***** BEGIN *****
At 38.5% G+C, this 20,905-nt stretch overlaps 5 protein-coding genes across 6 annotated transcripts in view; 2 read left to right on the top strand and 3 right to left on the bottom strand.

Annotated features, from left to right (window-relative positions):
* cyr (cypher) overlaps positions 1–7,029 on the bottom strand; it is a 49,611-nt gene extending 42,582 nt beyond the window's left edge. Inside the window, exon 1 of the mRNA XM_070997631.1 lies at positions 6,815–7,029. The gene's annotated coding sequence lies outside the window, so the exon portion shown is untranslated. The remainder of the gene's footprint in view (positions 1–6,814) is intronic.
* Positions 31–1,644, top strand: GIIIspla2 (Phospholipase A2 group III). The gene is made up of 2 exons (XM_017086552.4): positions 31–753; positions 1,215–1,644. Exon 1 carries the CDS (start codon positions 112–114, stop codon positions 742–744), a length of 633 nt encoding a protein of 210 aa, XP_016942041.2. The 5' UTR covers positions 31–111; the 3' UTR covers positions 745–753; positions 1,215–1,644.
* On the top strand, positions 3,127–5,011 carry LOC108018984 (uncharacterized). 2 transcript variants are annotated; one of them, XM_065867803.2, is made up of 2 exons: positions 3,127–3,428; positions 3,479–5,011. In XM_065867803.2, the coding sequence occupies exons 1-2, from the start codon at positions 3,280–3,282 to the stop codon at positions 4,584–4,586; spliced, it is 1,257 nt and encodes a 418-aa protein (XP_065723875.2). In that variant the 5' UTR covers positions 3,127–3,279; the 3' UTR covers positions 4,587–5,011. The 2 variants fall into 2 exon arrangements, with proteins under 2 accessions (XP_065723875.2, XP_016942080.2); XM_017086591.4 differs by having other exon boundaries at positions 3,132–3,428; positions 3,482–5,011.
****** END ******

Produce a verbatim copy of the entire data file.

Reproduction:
At 38.5% G+C, this 20,905-nt stretch overlaps 5 protein-coding genes across 6 annotated transcripts in view; 2 read left to right on the top strand and 3 right to left on the bottom strand.

Annotated features, from left to right (window-relative positions):
* cyr (cypher) overlaps positions 1–7,029 on the bottom strand; it is a 49,611-nt gene extending 42,582 nt beyond the window's left edge. Inside the window, exon 1 of the mRNA XM_070997631.1 lies at positions 6,815–7,029. The gene's annotated coding sequence lies outside the window, so the exon portion shown is untranslated. The remainder of the gene's footprint in view (positions 1–6,814) is intronic.
* Positions 31–1,644, top strand: GIIIspla2 (Phospholipase A2 group III). The gene is made up of 2 exons (XM_017086552.4): positions 31–753; positions 1,215–1,644. Exon 1 carries the CDS (start codon positions 112–114, stop codon positions 742–744), a length of 633 nt encoding a protein of 210 aa, XP_016942041.2. The 5' UTR covers positions 31–111; the 3' UTR covers positions 745–753; positions 1,215–1,644.
* On the top strand, positions 3,127–5,011 carry LOC108018984 (uncharacterized). 2 transcript variants are annotated; one of them, XM_065867803.2, is made up of 2 exons: positions 3,127–3,428; positions 3,479–5,011. In XM_065867803.2, the coding sequence occupies exons 1-2, from the start codon at positions 3,280–3,282 to the stop codon at positions 4,584–4,586; spliced, it is 1,257 nt and encodes a 418-aa protein (XP_065723875.2). In that variant the 5' UTR covers positions 3,127–3,279; the 3' UTR covers positions 4,587–5,011. The 2 variants fall into 2 exon arrangements, with proteins under 2 accessions (XP_065723875.2, XP_016942080.2); XM_017086591.4 differs by having other exon boundaries at positions 3,132–3,428; positions 3,482–5,011.